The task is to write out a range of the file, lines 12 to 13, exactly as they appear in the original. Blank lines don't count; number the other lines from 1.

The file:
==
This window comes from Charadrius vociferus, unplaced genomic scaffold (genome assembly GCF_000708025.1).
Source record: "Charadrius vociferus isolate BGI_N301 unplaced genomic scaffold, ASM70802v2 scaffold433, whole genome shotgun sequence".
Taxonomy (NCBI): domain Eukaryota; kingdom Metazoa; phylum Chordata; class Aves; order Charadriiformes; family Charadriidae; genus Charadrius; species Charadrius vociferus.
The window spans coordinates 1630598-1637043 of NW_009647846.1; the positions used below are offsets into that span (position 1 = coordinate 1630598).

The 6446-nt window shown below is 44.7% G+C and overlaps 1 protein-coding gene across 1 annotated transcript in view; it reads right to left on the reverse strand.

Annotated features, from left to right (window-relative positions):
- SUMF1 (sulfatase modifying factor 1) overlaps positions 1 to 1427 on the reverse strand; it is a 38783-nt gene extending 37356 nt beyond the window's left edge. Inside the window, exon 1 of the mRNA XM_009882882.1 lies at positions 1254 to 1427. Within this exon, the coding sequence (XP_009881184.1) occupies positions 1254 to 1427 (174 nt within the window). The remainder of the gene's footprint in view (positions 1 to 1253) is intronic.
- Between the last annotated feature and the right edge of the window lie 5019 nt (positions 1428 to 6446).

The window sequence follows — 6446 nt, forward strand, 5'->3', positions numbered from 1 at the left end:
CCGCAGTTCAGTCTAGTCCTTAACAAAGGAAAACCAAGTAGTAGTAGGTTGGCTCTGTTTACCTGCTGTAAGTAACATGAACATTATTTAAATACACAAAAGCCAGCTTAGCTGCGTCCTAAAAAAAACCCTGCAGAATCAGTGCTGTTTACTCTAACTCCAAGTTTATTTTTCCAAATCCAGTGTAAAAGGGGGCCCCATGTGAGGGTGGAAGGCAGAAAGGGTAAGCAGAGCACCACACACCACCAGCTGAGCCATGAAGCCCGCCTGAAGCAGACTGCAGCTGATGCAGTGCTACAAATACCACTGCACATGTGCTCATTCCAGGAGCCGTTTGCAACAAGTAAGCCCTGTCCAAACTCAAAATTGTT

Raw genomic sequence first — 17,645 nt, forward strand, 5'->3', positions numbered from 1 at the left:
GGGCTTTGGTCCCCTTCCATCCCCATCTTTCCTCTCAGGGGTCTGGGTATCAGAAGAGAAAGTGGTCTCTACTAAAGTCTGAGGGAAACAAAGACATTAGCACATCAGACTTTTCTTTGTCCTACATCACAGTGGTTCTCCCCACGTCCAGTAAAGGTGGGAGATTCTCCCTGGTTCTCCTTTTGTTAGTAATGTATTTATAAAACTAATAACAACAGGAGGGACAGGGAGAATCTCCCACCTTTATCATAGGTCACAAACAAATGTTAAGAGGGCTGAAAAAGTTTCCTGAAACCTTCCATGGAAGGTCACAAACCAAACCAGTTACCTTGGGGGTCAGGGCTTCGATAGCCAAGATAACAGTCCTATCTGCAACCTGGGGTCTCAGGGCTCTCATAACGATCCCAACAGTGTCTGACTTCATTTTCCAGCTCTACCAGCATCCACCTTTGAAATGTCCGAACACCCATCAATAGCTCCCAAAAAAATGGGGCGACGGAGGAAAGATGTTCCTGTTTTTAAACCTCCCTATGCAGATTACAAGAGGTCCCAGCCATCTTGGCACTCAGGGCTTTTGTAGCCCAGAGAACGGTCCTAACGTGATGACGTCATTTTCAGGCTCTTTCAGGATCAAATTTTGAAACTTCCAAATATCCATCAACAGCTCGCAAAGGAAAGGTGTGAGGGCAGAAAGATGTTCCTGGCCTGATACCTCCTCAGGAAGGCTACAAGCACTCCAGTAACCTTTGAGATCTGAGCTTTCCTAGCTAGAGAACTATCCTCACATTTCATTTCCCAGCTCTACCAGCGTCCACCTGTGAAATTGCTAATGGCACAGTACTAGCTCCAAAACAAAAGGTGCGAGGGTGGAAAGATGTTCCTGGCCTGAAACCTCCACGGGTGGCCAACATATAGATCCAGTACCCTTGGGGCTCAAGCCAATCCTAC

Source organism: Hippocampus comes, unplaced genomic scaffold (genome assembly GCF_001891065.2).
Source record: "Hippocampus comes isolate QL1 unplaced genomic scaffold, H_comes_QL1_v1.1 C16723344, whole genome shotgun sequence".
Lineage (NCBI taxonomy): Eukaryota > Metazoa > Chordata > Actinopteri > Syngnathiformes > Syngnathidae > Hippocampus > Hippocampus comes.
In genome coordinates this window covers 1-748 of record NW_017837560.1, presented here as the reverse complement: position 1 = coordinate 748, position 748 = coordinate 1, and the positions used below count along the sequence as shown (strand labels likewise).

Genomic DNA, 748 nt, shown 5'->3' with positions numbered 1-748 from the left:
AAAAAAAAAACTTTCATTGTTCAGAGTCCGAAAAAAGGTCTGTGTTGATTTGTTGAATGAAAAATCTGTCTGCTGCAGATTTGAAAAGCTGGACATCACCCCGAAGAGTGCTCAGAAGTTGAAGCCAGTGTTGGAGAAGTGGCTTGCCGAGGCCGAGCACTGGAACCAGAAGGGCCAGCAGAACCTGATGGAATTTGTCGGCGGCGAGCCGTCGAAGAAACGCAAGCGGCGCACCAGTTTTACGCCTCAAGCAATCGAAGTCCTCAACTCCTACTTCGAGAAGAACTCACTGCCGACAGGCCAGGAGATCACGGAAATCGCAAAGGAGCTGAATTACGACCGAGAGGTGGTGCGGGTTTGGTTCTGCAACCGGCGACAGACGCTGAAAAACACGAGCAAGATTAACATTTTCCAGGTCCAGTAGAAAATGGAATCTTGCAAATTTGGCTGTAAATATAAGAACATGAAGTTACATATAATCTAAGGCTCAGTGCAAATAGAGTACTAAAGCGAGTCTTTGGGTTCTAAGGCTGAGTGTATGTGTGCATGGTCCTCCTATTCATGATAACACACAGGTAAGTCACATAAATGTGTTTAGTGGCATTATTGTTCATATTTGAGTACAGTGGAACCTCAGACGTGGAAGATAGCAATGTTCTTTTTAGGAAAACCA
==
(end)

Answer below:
GGGCTTTGGTCCCCTTCCATCCCCATCTTTCCTCTCAGGGGTCTGGGTATCAGAAGAGAAAGTGGTCTCTACTAAAGTCTGAGGGAAACAAAGACATTAGCACATCAGACTTTTCTTTGTCCTACATCACAGTGGTTCTCCCCACGTCCAGTAAAGGTGGGAGATTCTCCCTGGTTCTCCTTTTGTTAGTAATGTATTTATAAAACTAATAACAACAGGAGGGACAGGGAGAATCTCCCACCTTTATCATAGGTCACAAACAAATGTTAAGAGGGCTGAAAAAGTTTCCTGAAACCTTCCATGGAAGGTCACAAACCAAACCAGTTACCTTGGGGGTCAGGGCTTCGATAGCCAAGATAACAGTCCTATCTGCAACCTGGGGTCTCAGGGCTCTCATAACGATCCCAACAGTGTCTGACTTCATTTTCCAGCTCTACCAGCATCCACCTTTGAAATGTCCGAACACCCATCAATAGCTCCCAAAAAAATGGGGCGACGGAGGAAAGATGTTCCTGTTTTTAAACCTCCCTATGCAGATTACAAGAGGTCCCAGCCATCTTGGCACTCAGGGCTTTTGTAGCCCAGAGAACGGTCCTAACGTGATGACGTCATTTTCAGGCTCTTTCAGGATCAAATTTTGAAACTTCCAAATATCCATCAACAGCTCGCAAAGGAAAGGTGTGAGGGCAGAAAGATGTTCCTGGCCTGATACCTCCTCAGGAAGGCTACAAGCACTCCAGTAACCTTTGAGATCTGAGCTTTCCTAGCTAGAGAACTATCCTCACATTTCATTTCCCAGCTCTACCAGCGTCCACCTGTGAAATTGCTAATGGCACAGTACTAGCTCCAAAACAAAAGGTGCGAGGGTGGAAAGATGTTCCTGGCCTGAAACCTCCACGGGTGGCCAACATATAGATCCAGTACCCTTGGGGCTCAAGCCAATCCTAC

Source organism: Hippocampus comes, unplaced genomic scaffold (genome assembly GCF_001891065.2).